How I built and rewrote the CSS Auditors website

Author: Silvestar

Last year I started this website. It was supposed to be my favorite side project, but instead, it became my nightmare. Let me tell you why and how I got to the right track.


The idea about this site didn’t come over the night. I remember how excited I was when I saw The Project Wallace for the first time. I thought it was so cool, and I should somehow use it in my favor. The problem was I couldn’t figure out how.

Nothing really happened until I completed Paul Boag's masterclass “Finding clients”. Paul Boag advises combining favorite hobbies, interests, passions, and professional skills to get the perfect client. Or something like that. That made me think about my strongest programming skill, CSS, and my interest in sports, to be more precise, in football. So it didn’t take too long when I came up with the project: I will audit all football clubs’ websites CSS and write about my findings.

Early days

Being the world-class talent I am, I didn’t want to audit these websites manually, meaning I didn’t want to enter each site in The Project Wallace. Instead, I wanted to do it programmatically. So, I started to write these scripts that will scrape all the data about CSS that I could think of: from file sizes to code coverage to warnings and errors. Once I had all the data, I needed to analyze the data, add some graphs, and write the reports.

Since I decided to use 11ty as my static site generator, I used Node.js scripts to generate tables and graphs and then load them inside 11ty. I created new Liquid filters, and then all I needed to do was use this new shortcode to display graphs and tables. Here’s the graph example:

const charts = (str, object, type) => {
  const key = `${object}-chart`

  if(!globalVars.hasOwnProperty(key)) {
    globalVars[key] = `window.Highcharts.chart('${str}', ${variable('$html' + str, object, type)});`
  } else {
    globalVars[key] += `\nwindow.Highcharts.chart('${str}', ${variable('$html' + str, object, type)});`

eleventyConfig.addLiquidFilter('chartize', (str, object, type) => {
  charts(str, object, type)

  return `<div class="chart" id="${str}"></div>`
{{ elem.chart.item | chartize: object, elem.chart.type }}

I can’t even figure out this code, and I wrote it last year. 🤯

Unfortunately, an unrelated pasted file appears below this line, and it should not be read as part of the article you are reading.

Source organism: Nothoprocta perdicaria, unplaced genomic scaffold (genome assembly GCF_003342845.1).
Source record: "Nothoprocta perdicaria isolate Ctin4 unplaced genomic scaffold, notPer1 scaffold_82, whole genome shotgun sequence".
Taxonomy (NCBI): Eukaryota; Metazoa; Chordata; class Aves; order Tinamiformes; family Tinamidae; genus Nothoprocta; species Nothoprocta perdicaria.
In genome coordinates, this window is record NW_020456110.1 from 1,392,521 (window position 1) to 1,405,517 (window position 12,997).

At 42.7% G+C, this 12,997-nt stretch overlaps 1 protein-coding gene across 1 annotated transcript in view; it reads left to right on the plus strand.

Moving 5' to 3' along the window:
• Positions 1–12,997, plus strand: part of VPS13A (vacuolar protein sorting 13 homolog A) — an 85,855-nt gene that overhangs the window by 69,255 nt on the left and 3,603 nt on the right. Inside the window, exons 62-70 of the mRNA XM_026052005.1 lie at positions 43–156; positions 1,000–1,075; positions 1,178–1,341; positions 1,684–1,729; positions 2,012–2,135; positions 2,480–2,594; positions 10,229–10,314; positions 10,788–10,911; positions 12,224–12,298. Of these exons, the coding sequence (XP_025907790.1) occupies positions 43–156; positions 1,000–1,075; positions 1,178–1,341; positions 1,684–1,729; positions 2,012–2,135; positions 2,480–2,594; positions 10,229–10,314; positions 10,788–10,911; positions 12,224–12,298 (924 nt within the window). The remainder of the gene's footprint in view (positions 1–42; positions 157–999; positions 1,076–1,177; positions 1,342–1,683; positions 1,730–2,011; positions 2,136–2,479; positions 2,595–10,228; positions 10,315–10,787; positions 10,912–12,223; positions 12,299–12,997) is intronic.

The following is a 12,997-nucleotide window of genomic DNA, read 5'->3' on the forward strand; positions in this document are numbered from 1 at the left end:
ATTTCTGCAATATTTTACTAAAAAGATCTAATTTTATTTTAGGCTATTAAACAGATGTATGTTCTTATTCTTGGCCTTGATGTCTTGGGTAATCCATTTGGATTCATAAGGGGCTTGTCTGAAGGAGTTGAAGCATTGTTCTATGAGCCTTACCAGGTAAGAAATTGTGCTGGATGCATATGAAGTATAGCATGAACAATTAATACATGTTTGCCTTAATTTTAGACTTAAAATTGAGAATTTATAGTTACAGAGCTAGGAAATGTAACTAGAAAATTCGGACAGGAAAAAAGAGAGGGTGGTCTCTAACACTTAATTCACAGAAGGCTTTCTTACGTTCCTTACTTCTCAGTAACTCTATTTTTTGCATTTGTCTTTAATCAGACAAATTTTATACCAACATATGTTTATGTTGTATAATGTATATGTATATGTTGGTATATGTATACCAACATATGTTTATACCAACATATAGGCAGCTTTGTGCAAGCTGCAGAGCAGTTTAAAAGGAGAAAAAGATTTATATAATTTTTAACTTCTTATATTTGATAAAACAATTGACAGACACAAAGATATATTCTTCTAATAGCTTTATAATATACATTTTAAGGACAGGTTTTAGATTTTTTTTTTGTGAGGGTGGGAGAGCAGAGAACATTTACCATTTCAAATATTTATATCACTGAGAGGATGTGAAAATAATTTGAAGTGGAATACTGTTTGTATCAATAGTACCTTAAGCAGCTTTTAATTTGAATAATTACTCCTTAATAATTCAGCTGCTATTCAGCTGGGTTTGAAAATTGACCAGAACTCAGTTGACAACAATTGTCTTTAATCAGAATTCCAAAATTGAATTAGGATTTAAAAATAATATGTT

An additional problem was these reports were markdown files, but I used only the frontmatter part of the markdown. I created sections for text, graphs, tables, additional info like the author’s bio and social shares. That made the frontmatter part quite repetitive and ugly because of the indents. When my friend Ivan wanted to write the following report, he had many problems with the frontmatter syntax. I had to jump in and format everything.

After this second report, I didn’t want to return to the project for months. Or, when I eventually did, I gave up because I couldn’t believe that I created this monster that even I had problems using.

A new football season started, some clubs left the league, and some new ones were promoted. So, going forward with the reports seemed even more challenging and meaningless.

New days

Sometime this winter, I started learning more and more about 11ty and its possibilities. It was the time when I unfollowed everyone on Twitter (more than two thousand accounts). One of the first persons I followed back was Zach Leatherman and his project, 11ty. I saw a lot of retweets, articles, and posts about 11ty.

The breakthrough moment was when I figured that I didn’t need Node.js to give me the HTML code. Instead, I needed Node.js only to generate JSON files. Then I could use these JSON files inside my Liquid templates to display graphs, tables, and other data. Something like this:

{%- if report -%}
      {%- for item in report -%}
          <td>{{ }}</td>
          <td>{{ | fileSize }}</td>
          <td>{{ | fileSize }}</td>
      {%- endfor -%}
{%- endif -%}

So I rewrote the Node.js scripts to store all relevant data in JSON files in the global data folder to be more precise. Since 11ty could read these files, I needed to write Liquid partials that would output tables and graphs. I couldn’t believe how I didn’t think of it earlier. All I needed to do to include the partial from the markdown file was to write the following snippet:

{% render report/general-site-list, report: reports.report3 %}

As a final part of these rewrites, I wanted to eliminate Highcharts.js and replace it with ChartsCSS. This is the site about CSS, after all. I find ChartsCSS somewhat limiting compared to Highcharts.js, but I think it serves its purpose for this site.

So here’s how the report looked before.
And here’s how it looks now.


I don’t know what I learned from this process, but I am happy with things now. I certainly look forward to writing much more CSS reports this year, so be sure to follow us on Twitter for updates.


About the Authors

Silvestar Bistrović

Silvestar Bistrović

Silvestar is a frontend UI developer who enjoys creating pixel-perfect, responsive, and modern websites. Making faster, lighter, and more secure sites using WordPress or Static Page Generators is his speciality. When he is not coding, Silvestar likes to write articles on his blog.

If you would like to write, analyze and audit more sites with us, contact us.

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